Your home wealth is yours to use as you see fit. 

Long repayment term

Different HEI companies have different term lengths for their products – generally 10 or 30 years. A Home Equity Investment from Point comes with a flexible, 30-year term. That means that if you choose, you’ll pay nothing for up to 30 years. There are no prepayment penalties, so you can repay your HEI on your own schedule.  

Second properties can be eligible

Depending on the HEI company, you may be able to get an investment on a rental property or second home, albeit with stricter qualification requirements. Getting a home equity loan on investment properties can be challenging, so this provides a compelling option for owners of multiple homes. 

Cons of a Home Equity Investment

No financial product is the right fit for every consumer. These are some things to keep in mind when considering a Home Equity Investment. 

Sharing future appreciation

When you take out a Home Equity Investment, you are agreeing to share the future appreciation in your home with an investment company. That means you will have to give up part of the proceeds when you sell your home or take out a cash-out refinance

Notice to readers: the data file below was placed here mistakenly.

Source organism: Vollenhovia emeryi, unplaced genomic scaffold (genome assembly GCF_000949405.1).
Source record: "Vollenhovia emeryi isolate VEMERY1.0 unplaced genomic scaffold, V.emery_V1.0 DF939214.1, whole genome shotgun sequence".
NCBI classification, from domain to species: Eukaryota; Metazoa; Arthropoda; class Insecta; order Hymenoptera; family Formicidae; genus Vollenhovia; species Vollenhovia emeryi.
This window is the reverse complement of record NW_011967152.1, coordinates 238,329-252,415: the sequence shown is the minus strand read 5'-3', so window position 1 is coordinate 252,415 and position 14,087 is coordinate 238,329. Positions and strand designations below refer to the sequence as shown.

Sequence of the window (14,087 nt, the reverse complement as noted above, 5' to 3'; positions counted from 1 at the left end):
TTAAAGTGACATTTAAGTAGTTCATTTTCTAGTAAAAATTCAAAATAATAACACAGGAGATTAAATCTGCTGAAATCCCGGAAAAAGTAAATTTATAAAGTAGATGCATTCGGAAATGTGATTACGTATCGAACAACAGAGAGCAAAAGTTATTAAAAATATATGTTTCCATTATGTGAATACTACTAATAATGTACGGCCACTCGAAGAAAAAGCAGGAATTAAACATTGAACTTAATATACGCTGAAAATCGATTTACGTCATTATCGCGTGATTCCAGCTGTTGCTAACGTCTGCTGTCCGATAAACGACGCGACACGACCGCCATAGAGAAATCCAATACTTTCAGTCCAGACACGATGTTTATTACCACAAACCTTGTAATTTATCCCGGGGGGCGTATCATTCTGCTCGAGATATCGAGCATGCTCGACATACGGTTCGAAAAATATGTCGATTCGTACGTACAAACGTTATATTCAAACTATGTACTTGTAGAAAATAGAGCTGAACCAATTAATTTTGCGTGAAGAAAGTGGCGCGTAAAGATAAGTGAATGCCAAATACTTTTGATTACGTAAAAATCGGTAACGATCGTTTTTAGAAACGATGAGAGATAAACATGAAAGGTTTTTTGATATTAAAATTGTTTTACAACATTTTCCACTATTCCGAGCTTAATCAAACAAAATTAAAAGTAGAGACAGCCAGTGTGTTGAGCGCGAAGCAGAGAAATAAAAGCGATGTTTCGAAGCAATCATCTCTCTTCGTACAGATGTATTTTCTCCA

Longer application timeline

While there are some financial products you can take out quickly, such as a credit card or a personal loan, an HEI is tied to a thorough investigation of your home’s value and title. That means an HEI takes longer to fund than an unsecured product. 

Not available for every location/property type 

Since Home Equity Investments are a newer product, they are not available to homeowners nationwide. You’ll need to confirm the eligibility of your location. You’ll also need an eligible type of property – certain home types, such as manufactured homes or farms on large acreage, cannot qualify for an HEI. 

Risk of foreclosure

Like any product secured by your home, if you fail to repay your HEI, you may face the risk of foreclosure

Uncertain costs

Unlike a loan, you won’t know exactly what you owe until you get ready to repay. The cost is tied to the value of your home, and you cannot predict how much your home will appreciate. Some companies, including Point, include protections that prevent you from repaying too much if your home appreciates immensely. 

When is a Home Equity Investment a good idea? 

While a Home Equity Investment is not the right fit for all homeowners looking to tap into their equity, it might be a good fit for you if: 

  1. You can’t – or don’t want to – make a monthly payment. 
  2. Your income or credit disqualifies you from traditional financing solutions. 
  3. You’re looking for a large, lump sum payment to cover a major life expense. 
  4. You want the flexibility of paying back any time during a 30-year term. 

Final thoughts

While a Home Equity Investment is not the ideal product for every single use case, it’s a powerful tool in the home equity arsenal of many homeowners. To find out if a Home Equity Investment might be right for you, you should first see if you qualify. Be sure to compare and contrast with other financing options to make sure you make the best decision for your financial needs.